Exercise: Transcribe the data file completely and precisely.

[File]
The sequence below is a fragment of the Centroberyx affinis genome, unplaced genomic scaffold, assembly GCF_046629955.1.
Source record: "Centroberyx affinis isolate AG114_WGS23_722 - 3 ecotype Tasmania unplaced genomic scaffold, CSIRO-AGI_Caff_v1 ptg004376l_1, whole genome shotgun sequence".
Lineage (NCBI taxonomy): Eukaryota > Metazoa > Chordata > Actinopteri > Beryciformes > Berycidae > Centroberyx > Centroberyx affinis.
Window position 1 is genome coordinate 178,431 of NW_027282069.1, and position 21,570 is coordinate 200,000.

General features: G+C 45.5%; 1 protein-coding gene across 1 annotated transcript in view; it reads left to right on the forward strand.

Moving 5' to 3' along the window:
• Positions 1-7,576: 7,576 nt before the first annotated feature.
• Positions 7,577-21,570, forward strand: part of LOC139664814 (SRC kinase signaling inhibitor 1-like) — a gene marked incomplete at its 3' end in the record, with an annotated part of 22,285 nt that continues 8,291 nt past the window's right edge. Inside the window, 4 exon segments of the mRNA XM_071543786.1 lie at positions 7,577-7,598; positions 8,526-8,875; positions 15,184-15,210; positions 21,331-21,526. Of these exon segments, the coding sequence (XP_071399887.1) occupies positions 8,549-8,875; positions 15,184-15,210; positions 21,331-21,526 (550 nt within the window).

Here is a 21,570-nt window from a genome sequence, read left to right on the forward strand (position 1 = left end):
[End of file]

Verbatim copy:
The sequence below is a fragment of the Centroberyx affinis genome, unplaced genomic scaffold, assembly GCF_046629955.1.
Source record: "Centroberyx affinis isolate AG114_WGS23_722 - 3 ecotype Tasmania unplaced genomic scaffold, CSIRO-AGI_Caff_v1 ptg004376l_1, whole genome shotgun sequence".
Lineage (NCBI taxonomy): Eukaryota > Metazoa > Chordata > Actinopteri > Beryciformes > Berycidae > Centroberyx > Centroberyx affinis.
Window position 1 is genome coordinate 178,431 of NW_027282069.1, and position 21,570 is coordinate 200,000.

General features: G+C 45.5%; 1 protein-coding gene across 1 annotated transcript in view; it reads left to right on the forward strand.

Moving 5' to 3' along the window:
• Positions 1-7,576: 7,576 nt before the first annotated feature.
• Positions 7,577-21,570, forward strand: part of LOC139664814 (SRC kinase signaling inhibitor 1-like) — a gene marked incomplete at its 3' end in the record, with an annotated part of 22,285 nt that continues 8,291 nt past the window's right edge. Inside the window, 4 exon segments of the mRNA XM_071543786.1 lie at positions 7,577-7,598; positions 8,526-8,875; positions 15,184-15,210; positions 21,331-21,526. Of these exon segments, the coding sequence (XP_071399887.1) occupies positions 8,549-8,875; positions 15,184-15,210; positions 21,331-21,526 (550 nt within the window).

Here is a 21,570-nt window from a genome sequence, read left to right on the forward strand (position 1 = left end):